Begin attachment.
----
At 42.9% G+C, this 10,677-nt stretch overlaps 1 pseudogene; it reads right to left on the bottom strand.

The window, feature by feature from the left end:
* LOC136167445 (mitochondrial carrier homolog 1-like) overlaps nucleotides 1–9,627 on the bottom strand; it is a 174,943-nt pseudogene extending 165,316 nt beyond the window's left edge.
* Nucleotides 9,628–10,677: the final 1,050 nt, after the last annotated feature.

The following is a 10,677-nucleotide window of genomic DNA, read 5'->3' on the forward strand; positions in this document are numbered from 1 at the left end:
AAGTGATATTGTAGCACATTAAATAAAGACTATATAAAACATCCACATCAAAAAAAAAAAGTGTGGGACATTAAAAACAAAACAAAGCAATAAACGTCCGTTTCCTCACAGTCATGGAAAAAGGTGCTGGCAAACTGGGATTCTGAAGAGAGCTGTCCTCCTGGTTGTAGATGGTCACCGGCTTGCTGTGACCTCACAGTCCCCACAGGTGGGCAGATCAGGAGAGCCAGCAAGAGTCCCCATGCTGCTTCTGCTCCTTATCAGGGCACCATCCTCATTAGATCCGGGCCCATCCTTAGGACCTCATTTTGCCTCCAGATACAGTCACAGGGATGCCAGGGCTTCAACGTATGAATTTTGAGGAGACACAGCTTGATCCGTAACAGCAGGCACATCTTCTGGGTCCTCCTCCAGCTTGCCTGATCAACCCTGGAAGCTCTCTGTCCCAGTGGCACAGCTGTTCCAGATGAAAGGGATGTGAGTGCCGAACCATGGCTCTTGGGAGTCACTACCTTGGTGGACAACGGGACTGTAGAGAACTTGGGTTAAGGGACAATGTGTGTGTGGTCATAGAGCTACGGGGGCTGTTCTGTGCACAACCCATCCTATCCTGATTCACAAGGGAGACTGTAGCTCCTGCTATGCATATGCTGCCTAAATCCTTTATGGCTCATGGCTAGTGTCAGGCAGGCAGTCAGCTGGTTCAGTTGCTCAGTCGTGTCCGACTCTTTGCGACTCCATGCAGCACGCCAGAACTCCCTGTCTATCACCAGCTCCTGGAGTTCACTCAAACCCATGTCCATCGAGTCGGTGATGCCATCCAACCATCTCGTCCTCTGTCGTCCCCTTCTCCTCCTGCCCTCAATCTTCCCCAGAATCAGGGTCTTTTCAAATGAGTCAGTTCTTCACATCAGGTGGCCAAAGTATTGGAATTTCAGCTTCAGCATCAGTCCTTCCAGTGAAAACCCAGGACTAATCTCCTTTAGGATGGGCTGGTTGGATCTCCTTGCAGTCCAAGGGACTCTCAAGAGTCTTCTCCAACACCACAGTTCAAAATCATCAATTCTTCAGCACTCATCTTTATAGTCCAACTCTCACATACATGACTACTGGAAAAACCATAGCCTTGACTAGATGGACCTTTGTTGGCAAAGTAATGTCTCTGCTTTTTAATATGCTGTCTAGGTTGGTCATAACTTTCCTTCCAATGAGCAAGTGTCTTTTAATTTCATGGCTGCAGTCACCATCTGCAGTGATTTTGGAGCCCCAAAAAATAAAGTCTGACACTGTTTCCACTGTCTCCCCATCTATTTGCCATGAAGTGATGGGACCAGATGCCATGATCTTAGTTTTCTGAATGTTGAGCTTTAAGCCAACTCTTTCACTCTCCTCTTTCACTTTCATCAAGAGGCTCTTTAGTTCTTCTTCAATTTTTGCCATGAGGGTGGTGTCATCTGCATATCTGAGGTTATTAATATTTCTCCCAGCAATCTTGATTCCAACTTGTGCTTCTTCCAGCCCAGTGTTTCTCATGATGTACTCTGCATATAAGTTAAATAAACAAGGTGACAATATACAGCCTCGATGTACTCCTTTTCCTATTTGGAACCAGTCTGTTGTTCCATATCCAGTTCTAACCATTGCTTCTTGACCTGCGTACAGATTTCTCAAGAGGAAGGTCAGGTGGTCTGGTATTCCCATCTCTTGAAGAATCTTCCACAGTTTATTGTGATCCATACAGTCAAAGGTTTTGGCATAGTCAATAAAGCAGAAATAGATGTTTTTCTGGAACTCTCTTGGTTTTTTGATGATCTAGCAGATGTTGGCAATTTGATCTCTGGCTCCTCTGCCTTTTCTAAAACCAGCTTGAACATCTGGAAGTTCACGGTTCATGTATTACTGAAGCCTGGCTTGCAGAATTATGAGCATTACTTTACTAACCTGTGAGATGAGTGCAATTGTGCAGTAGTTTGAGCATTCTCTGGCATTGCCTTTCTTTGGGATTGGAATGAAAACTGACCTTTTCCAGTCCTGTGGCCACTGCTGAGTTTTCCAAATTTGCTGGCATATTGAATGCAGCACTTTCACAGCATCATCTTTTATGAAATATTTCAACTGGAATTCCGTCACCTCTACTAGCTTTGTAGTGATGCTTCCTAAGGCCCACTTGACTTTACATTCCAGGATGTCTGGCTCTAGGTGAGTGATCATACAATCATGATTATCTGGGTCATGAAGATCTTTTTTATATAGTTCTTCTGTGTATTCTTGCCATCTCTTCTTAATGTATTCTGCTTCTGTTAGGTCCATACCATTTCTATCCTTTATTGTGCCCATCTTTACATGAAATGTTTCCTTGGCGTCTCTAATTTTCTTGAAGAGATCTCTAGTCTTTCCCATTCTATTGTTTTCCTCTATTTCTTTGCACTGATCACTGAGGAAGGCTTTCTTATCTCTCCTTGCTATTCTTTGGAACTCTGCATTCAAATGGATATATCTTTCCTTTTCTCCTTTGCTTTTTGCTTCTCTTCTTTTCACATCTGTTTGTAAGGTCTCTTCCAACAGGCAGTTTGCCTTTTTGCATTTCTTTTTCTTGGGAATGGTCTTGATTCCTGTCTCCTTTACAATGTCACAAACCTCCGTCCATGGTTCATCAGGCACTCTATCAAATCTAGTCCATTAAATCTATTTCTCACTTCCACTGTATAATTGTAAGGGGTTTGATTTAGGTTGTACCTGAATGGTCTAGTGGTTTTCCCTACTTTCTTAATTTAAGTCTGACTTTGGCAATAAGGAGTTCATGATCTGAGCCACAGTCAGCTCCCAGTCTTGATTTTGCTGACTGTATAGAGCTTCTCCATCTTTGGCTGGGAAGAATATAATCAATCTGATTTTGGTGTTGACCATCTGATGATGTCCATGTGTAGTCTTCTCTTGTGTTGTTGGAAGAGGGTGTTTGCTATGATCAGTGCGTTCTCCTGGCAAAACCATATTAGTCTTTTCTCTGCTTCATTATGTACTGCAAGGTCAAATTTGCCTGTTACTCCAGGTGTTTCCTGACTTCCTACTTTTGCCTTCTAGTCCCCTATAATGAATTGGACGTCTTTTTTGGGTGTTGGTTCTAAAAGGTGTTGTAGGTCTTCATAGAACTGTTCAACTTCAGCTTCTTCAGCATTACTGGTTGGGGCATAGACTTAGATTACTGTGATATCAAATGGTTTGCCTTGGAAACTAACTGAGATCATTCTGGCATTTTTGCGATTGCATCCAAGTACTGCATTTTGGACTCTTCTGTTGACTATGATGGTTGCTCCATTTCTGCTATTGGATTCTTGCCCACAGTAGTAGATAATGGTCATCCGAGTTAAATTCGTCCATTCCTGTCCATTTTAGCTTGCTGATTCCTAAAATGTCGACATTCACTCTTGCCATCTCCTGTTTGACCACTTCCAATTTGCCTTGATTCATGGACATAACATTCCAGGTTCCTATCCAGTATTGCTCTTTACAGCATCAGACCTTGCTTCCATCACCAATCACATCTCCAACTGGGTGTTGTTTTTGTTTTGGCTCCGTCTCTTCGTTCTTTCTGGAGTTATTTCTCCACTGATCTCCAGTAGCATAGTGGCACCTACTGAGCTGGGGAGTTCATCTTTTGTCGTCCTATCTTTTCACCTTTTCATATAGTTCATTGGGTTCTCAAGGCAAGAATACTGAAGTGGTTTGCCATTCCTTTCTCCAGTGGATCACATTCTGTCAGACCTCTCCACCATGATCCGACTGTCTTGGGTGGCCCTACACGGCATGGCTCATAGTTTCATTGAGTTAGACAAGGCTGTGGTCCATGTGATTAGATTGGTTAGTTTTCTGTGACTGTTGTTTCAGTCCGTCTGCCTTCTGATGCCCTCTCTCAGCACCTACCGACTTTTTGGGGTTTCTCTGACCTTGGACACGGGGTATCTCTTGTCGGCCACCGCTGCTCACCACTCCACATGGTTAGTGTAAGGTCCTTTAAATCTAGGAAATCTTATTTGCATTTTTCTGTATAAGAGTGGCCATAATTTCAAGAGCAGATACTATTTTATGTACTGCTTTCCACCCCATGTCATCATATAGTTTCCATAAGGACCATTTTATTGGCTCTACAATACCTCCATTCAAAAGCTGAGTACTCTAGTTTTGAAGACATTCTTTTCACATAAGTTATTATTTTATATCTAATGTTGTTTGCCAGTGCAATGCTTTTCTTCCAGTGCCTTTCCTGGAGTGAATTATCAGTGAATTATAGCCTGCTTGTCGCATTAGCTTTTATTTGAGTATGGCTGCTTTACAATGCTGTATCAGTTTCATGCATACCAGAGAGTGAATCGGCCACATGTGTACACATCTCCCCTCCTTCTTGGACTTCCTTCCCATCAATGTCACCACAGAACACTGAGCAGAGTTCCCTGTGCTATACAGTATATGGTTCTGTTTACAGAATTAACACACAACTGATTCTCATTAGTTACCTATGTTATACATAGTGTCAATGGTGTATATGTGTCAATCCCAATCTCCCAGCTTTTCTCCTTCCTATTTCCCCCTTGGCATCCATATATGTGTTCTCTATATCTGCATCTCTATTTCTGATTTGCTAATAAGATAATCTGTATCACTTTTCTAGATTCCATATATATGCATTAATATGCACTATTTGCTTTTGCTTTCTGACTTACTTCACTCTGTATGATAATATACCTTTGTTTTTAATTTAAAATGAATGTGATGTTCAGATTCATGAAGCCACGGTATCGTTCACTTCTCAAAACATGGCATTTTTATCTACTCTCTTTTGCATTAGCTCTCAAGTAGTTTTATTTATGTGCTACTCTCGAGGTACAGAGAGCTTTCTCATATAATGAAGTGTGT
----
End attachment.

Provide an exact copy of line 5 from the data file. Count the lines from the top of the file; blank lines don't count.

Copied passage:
The following is a 10,677-nucleotide window of genomic DNA, read 5'->3' on the forward strand; positions in this document are numbered from 1 at the left end: